— Craig Stik Glaspell (@stikmanglaspell) July 26, 2012
(cont) track cycling will die without the olympics…olympics is all track has, dying. If that’s what me meant, its a fair point
— Craig Stik Glaspell (@stikmanglaspell) July 26, 2012
However, most of what he said was taken out of context. What he said was “It is absolutely disgraceful what they have done. They have devastated the track with the new events and taking out the iconic events of the Olympics.”
The removal of the individual pursuit, the 1km and 500m individual time trials, the points race and Madison events (which have also been removed in the interests of gender equality) was done so to make way for MTB XC and BMX.
Phil Liggett right to defend track racing but silly to bash Olympic BMX and mountain biking. Where does he think great racers come from?
— Jason Gay (@jasonWSJ) July 26, 2012
@jasonWSJ has a point. BMX is the gateway drug that is being peddled to young children. Get them interested with a sport that is fun and thrilling, but requires an increasing amount of dedication, training and fitness as they come up through the ranks and then WHALLOP! one day tell them that the powerful little thighs and fine twitch muscles they have developed would be very useful on the track…the big, bad, banked oval track.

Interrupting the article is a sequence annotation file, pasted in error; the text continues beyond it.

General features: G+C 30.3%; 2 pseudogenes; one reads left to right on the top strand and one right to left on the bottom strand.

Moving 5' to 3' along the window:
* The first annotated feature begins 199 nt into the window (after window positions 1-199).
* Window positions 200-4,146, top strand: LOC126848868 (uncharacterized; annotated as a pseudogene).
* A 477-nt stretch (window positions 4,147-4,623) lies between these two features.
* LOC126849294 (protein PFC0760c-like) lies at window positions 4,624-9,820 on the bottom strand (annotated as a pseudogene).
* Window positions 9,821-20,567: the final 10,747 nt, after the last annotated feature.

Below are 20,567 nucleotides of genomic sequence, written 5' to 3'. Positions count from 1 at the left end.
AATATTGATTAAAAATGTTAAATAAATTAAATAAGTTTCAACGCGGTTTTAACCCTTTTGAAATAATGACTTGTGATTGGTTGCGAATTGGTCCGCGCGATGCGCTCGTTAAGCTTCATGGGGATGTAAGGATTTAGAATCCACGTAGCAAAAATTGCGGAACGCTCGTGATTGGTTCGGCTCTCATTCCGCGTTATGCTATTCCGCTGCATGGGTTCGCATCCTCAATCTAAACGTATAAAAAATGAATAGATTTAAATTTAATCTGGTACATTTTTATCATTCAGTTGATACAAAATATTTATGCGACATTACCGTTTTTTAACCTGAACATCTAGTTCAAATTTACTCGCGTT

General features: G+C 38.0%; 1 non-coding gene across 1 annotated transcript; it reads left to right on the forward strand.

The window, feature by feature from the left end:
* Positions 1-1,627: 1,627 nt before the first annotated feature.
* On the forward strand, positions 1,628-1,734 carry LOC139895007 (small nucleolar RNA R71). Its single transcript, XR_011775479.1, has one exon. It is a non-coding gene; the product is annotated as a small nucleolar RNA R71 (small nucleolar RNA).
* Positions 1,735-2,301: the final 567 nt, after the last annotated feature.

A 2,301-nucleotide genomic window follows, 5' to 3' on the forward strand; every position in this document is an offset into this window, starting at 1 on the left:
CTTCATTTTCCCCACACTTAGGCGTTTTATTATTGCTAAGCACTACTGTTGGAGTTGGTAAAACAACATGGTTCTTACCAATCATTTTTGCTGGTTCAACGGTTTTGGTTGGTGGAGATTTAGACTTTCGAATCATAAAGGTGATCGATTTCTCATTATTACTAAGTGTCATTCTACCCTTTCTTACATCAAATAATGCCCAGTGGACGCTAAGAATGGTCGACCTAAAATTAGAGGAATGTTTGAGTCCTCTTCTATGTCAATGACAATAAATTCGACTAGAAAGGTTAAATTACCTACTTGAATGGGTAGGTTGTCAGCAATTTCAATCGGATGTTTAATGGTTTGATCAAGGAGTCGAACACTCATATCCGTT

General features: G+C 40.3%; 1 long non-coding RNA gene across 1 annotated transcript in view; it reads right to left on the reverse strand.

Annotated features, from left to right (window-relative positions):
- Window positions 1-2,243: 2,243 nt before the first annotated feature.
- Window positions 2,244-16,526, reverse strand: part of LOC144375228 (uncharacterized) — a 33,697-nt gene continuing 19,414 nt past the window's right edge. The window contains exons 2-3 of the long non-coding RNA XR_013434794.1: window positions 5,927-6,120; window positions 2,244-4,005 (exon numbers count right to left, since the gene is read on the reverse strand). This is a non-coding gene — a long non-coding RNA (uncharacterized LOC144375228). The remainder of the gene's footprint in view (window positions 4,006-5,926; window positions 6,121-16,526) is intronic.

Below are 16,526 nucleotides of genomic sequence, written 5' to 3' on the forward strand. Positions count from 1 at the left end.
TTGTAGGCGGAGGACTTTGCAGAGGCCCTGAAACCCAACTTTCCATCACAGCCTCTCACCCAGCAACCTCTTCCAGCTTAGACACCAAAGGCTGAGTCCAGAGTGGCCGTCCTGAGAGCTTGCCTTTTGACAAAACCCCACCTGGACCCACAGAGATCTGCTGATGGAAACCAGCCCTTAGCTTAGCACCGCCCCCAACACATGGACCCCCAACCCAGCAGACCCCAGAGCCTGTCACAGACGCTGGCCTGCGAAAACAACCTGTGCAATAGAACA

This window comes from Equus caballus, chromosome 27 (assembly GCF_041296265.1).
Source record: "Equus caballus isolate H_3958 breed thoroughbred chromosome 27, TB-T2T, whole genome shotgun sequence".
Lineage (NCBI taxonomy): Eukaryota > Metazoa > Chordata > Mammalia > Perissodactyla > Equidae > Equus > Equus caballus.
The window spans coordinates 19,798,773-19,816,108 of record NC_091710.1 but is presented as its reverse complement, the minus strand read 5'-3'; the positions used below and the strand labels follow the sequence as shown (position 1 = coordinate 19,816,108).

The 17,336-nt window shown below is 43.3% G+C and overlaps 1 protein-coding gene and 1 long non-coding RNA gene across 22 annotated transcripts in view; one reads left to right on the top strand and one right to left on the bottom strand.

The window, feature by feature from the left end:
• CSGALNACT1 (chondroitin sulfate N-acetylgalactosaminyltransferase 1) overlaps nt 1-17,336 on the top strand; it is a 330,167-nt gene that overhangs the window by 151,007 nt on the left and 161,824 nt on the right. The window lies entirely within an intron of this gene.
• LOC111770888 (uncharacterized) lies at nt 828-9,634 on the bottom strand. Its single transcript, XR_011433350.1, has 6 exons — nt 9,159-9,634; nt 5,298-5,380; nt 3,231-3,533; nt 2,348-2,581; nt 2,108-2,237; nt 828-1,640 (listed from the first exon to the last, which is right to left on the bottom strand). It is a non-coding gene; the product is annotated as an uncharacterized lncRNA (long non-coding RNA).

Regardless of whether the inclusion of BMX is one-part Child Catcher it is good to see sports that are relevant to our times and still retain the honorable Olympic values, which are beyond just sporting excellence.
■ respect – fair play; knowing one’s own limits; and taking care of one’s health and the environment
■ excellence – how to give the best of oneself, on the field of play or in life; taking part; and progressing according to one’s own objectives
■ friendship – how, through sport, to understand each other despite any differences
(that last preachy bit above, by the way, is taken from the official London Olympic 2012 website)
Oh, and it is about much more than even these values. Money, vested interest, and corporations securing sweet contracts, the rest of the Olympics is just for show.
This is very worrying: Twitter suspends British journalist critical of NBC’s Olympics coverage gu.com/p/39cpk/tw
— Jonathan Haynes (@JonathanHaynes) July 30, 2012